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The Fourth Assessment Report of the Intergovernmental Panel on Climate Change has shown that past mitigation efforts have been too little and too late (IPCC 2007a). Climate change becomes a reality of world politics in the twenty-first century. This requires a new, additional focus in both academic research and policy planning. How can we build systems of global governance that will cope with the global impacts of climate change? What institutions are in need of redesign and strengthening? And to what extent, and in what areas, do we need to create new institutions and governance mechanisms?
These questions are at the centre of the third part of this book. While substantial research exists on local and national adaptation policies and institutions, the focus of this part is on global adaptation governance, an area that is still least explored. Global adaptation governance will affect most areas of world politics, including many core institutions and organizations. The need to adapt to climate change will influence, for example, the structure of global food regimes and the work of the UN Food and Agriculture Organization; global water regimes and the relevant organizations and programmes; global health governance and the agenda of the World Health Organization; global trade in goods whose production will be harmed or helped by climate change; the world economic system and the ability of the International Monetary Fund to address climate-related shocks to national and regional economies; and many other sectors from tourism to transportation, energy or even international security. Almost all areas of global governance will be challenged to cope with global warming and its impacts on human and natural systems. Yet not much research is available. In light of the most recent scientific findings, which indicate possibly accelerating climatic change, there is an urgent need for a new academic research programme on what we propose to call ‘global adaptation governance’.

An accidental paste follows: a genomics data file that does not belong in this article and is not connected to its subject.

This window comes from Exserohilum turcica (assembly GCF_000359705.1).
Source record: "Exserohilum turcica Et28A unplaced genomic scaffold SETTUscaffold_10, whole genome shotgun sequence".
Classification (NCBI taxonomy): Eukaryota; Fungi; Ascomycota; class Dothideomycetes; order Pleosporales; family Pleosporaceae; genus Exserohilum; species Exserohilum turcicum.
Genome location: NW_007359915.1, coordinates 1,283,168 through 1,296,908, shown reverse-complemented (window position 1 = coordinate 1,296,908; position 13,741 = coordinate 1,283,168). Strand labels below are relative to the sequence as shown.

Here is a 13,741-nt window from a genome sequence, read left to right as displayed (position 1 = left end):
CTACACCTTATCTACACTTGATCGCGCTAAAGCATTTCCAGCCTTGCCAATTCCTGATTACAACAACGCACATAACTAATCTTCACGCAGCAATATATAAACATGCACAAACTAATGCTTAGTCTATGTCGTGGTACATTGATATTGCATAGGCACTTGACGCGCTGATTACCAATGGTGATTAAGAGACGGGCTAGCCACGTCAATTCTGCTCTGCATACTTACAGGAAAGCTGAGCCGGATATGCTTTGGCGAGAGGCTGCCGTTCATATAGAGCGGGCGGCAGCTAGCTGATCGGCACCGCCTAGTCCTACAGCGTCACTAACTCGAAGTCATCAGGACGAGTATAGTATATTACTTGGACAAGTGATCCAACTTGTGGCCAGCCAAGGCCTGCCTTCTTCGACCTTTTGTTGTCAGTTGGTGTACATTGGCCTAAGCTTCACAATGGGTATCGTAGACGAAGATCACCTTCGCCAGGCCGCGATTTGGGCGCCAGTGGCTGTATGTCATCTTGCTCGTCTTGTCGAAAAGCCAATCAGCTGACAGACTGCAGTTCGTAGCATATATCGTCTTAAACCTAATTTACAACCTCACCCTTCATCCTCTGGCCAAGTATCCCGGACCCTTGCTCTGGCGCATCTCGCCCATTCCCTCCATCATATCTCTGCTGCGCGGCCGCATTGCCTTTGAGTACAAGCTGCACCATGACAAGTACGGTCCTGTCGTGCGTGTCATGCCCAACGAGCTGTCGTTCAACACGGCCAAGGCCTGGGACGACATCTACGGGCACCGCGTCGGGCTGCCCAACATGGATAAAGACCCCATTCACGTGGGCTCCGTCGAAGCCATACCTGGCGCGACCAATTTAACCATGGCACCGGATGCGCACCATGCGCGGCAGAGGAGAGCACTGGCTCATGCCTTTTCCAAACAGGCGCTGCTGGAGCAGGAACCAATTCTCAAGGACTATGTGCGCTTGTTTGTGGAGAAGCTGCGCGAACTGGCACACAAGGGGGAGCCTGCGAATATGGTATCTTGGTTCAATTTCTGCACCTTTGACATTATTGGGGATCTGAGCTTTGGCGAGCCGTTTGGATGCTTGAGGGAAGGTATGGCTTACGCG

Climate change is likely to cause or increase regional migration, for example when coastal areas are given up because of sea-level rise and more frequent and severe storm surges. The future problem of ‘climate refugees’ is often associated with smaller island states, such as the Maldives or Tuvalu. Indeed, in 2006 the Republic of the Maldives (2006) organized a first meeting of representatives of governments, humanitarian organizations and United Nations agencies on this issue. Yet climate-related migration could also evolve into a much larger, global crisis far beyond threats to a few island nations. According to some estimates, by 2050 more than 200 million people might flee their homes due to climate change (Myers and Kent 1995; Myers 2002; see also the discussion in Stern 2007: ch. 3.5). Such estimates have a large margin of error and depend on underlying assumptions about population growth, economic development, temperature increase or the degree and timing of climate change impacts such as sea-level rise (critically on such estimates see Suhrke 1994: 478; Black 2001: 2–8; Castles 2002: 2–3). Yet most scenarios agree on a general trend: that global warming might force millions of people to migrate to other places.
Most of these climate refugees are likely to come from developing nations (Barnett et al. 2005: 306; Nagy et al. 2006; Warren et al. 2006: 18, 20, 41–42). Most victims of sea-level rise are expected in Asia: 26 million people in Bangladesh and 73 million people from China could be forced to flee their homes because of sea-level rise (Myers 2002: 211). In Africa and to a lesser degree in Latin America many people may also experience flooding (Myers and Kent 1995: 148; Nicholls et al. 1999: 80; Myers 2002: 611; Nicholls 2003: 16; Brooks et al. 2006: 6). For many smaller island states, their very existence may be threatened by sea-level rise (German Advisory Council on Global Change 2006: 46, 50).
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